A.  It could certainly indicate a problem, or it could indicate routine actions taken belatedly. Cabin lights are routinely dimmed prior to takeoff and landing, most especially in the early morning or late evening.  Takeoff and landing are the most dangerous phases of flight (not counting the part where the flight crew breaks out the laptops and starts playing air combat games).  If an accident is going to occur it is most likely to occur during those phases of flight, and so the cabin crew dims the lights so that everyone’s eyes become used to reduced light levels.  Why?  Well, if an accident happens it’s safe to say that the aircraft will probably not be producing power, and lights (aside from those dim aisle emergency lights) are out of the question.  The crew want your eyes to adjust in case you have to evacuate the aircraft in conditions of low light or darkness.

This aircraft was certainly not experiencing total power loss.  An aircraft without power would not be able to deploy the thrust reversers on its engines, and if you look closely at this photo from, you can see that the thrust reverser on the portside engine is fully deployed. Look for the rust-coloured section on the outboard engine nacelle.  And this, by the way, is what deployed thrust reversers look like on a fully functional A340.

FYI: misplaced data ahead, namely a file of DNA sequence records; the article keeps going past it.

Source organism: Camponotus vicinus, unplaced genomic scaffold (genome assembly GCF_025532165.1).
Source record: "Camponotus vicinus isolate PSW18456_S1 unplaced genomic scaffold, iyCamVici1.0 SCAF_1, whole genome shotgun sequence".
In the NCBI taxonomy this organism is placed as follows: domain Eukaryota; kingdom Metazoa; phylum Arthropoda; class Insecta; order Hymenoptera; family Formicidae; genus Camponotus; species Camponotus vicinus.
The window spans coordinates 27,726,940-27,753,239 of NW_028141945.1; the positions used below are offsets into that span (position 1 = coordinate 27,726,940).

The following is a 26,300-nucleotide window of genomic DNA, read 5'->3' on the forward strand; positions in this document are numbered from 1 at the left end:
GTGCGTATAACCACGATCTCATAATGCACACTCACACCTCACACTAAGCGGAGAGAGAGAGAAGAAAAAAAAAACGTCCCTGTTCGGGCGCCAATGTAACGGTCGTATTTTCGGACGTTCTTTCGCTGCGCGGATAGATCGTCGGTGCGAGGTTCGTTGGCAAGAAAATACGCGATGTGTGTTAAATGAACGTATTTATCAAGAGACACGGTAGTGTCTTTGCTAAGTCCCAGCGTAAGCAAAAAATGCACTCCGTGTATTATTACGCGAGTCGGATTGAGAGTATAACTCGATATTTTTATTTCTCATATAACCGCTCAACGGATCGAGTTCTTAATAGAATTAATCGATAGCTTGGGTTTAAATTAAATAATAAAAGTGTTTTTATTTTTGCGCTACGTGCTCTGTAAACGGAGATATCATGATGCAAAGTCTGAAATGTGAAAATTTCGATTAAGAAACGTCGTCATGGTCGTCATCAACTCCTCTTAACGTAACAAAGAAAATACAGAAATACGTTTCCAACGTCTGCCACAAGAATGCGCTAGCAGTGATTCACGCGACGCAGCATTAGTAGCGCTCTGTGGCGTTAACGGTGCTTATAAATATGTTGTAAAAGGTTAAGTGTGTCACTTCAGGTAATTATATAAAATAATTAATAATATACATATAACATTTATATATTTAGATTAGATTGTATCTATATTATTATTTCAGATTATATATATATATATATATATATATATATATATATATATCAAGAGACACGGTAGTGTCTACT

Q.  There are reports of the aircraft weaving after touchdown.  What might cause this?

A.  Hydroplaning, excessive steering correction by the pilot, loss of several tires on one side of the main landing gear trucks.
If this plane weaved at all while on the runway, my gut says “hydroplaning”.  But first, take a look at this photo and tell me if it seems like the plane was weaving.  The nose wheel tire tracks exit the runway just a little bit off the runway centerline.  That’s a pretty good steering job for a plane that was supposedly without power, weaving and bumping and going all over the place.  It looks like she didn’t start weaving until after she’d shot off the end of the runway… And that’s perfectly natural, because there is no centerline painted down into the ravine, and it’s hard to maintain a straight line over uneven terrain.

Q.  Was the pilot “rushing” due to fuel concerns?

A.  No.  Fuel planning is the most important component of flight planning. It is a complex balancing act of ensuring there is enough fuel, while at the same time trying to minimise fuel use for the sake of economy.  Fuel is the second most costly expense for an airline (number one being headcount — people), and the heavier an airplane is (whether with people, cargo, or fuel itself), the more gas it burns getting off the ground and to its destination.